Utah Jazz: Despite big changes, Jazz aren't that different
A glut of post players and a shoot-first point guard to get them the ball. Gordon Hayward struggling. Good at home, and at home only.
Just what Utah Jazz team is this? Because through 12 games, the 6-6 Jazz have so far not entirely distinguished themselves from last year's Jazz, which most thought overachieved to finish 36-30 in the lockout-shortened season, sneaked into the playoffs as the eighth seed and were swept into summer by the San Antonio Spurs.
"I think we're different in a lot of different ways," center Al Jefferson said.
He went on to cite Derrick Favors' offensive development, and the Jazz's aspirations to be more of a running team.
With the addition of three key players two were former lottery picks, the third a former All-Star the Jazz were thought to have gotten significantly better.
"They have a lot of depth," former NBA coach Flip Saunders said. "What that usually means is you have a lot of players who are about the same talent level."
With that depth, the Jazz were expected to push the pace, be a more breakneck team, get into offensive sets quicker.
So far, that's been more of a rumor.
"In exhibition," Hayward said, "we ran a lot and were up-tempo. We kind of eased back a little. I think we're still working on finding the time to push forward and because when you have such good post players we're still working on when to 'go' and when not to."
The Jazz are seventh in the NBA with 16.4 fast-break points per game, a number that is down slightly from last year's 16.8 points. But the Jazz are taking (and making) more 3-pointers per game, much of which can be attributed to Randy Foye and both Mo and Marvin Williams.
"We run first," Jefferson said, "then we pull it out on offense. I think we're more of a pick-and-roll team than we were last year."
Statistically, the Jazz average effectively the same number of points (98.1) as last year (98.9), are shooting a bit worse (43 percent) and are still in the bottom third of the league in fouls committed.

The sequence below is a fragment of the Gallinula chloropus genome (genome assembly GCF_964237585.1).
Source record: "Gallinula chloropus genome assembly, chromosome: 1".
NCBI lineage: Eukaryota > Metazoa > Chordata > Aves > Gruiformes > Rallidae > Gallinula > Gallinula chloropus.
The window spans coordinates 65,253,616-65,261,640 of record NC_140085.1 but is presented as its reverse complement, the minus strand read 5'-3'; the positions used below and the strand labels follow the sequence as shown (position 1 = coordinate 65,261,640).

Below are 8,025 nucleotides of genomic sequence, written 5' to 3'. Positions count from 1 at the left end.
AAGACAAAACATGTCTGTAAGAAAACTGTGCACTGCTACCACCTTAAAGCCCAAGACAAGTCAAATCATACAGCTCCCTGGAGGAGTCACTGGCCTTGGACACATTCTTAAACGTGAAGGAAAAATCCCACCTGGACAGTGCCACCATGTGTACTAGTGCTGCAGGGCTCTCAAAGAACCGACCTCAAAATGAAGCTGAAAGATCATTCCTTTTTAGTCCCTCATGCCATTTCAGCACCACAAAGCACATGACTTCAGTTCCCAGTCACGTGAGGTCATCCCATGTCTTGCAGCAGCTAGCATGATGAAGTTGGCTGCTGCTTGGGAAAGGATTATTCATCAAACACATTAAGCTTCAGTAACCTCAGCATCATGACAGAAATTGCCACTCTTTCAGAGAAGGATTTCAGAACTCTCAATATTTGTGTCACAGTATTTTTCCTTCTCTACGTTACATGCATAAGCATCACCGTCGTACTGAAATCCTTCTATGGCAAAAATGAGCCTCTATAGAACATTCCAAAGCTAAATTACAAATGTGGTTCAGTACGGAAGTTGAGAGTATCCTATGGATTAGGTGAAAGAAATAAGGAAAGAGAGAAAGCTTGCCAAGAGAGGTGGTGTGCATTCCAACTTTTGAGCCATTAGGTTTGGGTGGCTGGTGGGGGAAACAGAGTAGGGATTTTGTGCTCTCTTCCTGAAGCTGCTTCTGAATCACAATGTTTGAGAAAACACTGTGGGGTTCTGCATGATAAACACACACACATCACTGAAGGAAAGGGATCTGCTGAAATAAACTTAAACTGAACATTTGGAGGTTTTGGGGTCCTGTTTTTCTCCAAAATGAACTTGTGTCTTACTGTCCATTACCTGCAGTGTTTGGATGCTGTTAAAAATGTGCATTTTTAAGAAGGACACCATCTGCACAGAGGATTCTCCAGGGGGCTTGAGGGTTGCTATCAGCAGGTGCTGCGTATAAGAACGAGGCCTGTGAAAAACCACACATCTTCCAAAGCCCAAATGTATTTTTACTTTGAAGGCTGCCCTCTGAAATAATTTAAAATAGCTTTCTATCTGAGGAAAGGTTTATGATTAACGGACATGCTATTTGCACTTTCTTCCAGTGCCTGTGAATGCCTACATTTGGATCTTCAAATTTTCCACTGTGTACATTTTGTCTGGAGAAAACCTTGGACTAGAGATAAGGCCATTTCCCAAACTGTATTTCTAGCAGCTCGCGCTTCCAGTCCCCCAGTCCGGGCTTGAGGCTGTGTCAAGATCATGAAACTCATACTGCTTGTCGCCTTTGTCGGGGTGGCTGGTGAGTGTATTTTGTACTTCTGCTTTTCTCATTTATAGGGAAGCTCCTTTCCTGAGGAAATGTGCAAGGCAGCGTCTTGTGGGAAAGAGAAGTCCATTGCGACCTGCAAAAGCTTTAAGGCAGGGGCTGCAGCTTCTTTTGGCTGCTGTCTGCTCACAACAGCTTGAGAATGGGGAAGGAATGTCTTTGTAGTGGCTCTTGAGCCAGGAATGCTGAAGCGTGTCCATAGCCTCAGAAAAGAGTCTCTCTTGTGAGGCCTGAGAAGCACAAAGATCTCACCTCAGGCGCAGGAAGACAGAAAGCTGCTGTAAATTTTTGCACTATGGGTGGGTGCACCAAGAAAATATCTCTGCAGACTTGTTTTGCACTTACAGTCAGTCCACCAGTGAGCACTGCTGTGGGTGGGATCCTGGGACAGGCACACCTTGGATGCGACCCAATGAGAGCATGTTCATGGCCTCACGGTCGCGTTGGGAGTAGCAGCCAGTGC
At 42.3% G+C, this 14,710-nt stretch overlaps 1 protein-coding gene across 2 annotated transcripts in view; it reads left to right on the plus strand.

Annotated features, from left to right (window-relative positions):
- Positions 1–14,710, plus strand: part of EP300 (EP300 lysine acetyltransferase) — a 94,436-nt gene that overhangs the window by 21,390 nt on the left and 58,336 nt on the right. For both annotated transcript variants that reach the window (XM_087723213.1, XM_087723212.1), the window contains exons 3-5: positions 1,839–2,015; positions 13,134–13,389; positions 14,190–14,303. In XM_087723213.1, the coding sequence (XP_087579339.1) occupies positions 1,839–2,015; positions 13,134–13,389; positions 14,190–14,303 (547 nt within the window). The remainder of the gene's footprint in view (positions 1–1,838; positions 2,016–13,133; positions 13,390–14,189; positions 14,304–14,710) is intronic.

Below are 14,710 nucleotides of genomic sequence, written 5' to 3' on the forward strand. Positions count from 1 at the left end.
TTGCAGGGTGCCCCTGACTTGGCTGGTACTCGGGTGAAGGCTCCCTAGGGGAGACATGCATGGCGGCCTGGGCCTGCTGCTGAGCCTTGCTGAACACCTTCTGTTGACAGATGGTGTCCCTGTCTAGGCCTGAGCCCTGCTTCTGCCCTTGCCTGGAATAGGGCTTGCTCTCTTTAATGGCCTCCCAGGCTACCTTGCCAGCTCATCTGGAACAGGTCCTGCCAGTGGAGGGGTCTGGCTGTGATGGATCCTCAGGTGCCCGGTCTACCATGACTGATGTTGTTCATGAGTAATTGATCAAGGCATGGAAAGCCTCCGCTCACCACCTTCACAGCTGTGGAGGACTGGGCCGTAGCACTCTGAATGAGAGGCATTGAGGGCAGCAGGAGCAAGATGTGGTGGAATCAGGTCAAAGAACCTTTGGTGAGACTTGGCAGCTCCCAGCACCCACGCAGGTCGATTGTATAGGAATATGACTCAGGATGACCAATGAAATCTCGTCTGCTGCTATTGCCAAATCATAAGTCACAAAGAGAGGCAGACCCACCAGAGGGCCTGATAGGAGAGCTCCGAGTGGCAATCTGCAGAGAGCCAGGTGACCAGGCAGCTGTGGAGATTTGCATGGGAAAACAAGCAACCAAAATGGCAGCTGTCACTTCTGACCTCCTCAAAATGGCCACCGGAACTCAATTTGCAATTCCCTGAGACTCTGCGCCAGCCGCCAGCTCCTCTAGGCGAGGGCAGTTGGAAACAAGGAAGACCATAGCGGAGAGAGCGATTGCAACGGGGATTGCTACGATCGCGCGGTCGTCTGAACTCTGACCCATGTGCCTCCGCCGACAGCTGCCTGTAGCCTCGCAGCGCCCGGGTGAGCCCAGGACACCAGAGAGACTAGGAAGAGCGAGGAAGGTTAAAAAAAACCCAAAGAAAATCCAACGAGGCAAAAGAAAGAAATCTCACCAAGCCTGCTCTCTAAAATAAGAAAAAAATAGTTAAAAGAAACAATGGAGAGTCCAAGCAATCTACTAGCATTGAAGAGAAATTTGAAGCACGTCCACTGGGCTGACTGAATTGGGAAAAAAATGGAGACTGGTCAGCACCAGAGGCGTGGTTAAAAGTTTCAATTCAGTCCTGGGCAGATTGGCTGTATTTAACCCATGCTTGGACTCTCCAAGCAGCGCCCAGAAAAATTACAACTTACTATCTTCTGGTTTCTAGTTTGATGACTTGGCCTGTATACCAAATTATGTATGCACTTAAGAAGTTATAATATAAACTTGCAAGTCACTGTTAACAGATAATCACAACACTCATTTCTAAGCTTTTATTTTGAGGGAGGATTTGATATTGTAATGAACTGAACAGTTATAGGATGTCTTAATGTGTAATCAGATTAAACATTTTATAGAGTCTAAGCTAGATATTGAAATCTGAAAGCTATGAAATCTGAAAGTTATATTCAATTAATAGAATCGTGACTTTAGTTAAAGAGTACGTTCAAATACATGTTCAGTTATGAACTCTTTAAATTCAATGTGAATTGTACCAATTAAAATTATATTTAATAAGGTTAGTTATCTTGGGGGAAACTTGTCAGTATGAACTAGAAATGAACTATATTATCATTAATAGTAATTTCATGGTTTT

As usual for the Jazz, they are allowing far fewer points at home (88) than on the road (101.4).
"I think we've been better defensively," Hayward said. "I think that's a tribute to the guys we got this offseason."
Of course, 12 games is not a natural benchmark at which to evaluate a team. When asked which ways he expected his team to be better than it has been, coach Tyrone Corbin said it was too early to go on record with an assessment.
"I'd like to reserve that a little bit," Corbin said. "It's so early in the process, and we're doing different things and we're moving guys around. I would like to, if I can, put that off for a little bit."
Corbin has spent the early season trying to figure out what it is he has. For two games, he has moved Derrick Favors and Foye into the starting lineup, going with a big look that Corbin employed in last year's playoffs.
The biggest change from last year's team, according to players, is not one that necessarily yields immediate on-court results.
"Last year you had guys that didn't accept roles," Jamaal Tinsley said. "And this year I think guys are just happy to be here and want to be here. And not saying anything about the guys last year, you just have to want to go to win games."
"I think that we've stayed together a little bit more through tough times," he said.
P Sacramento at Utah
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Utah at Sacramento
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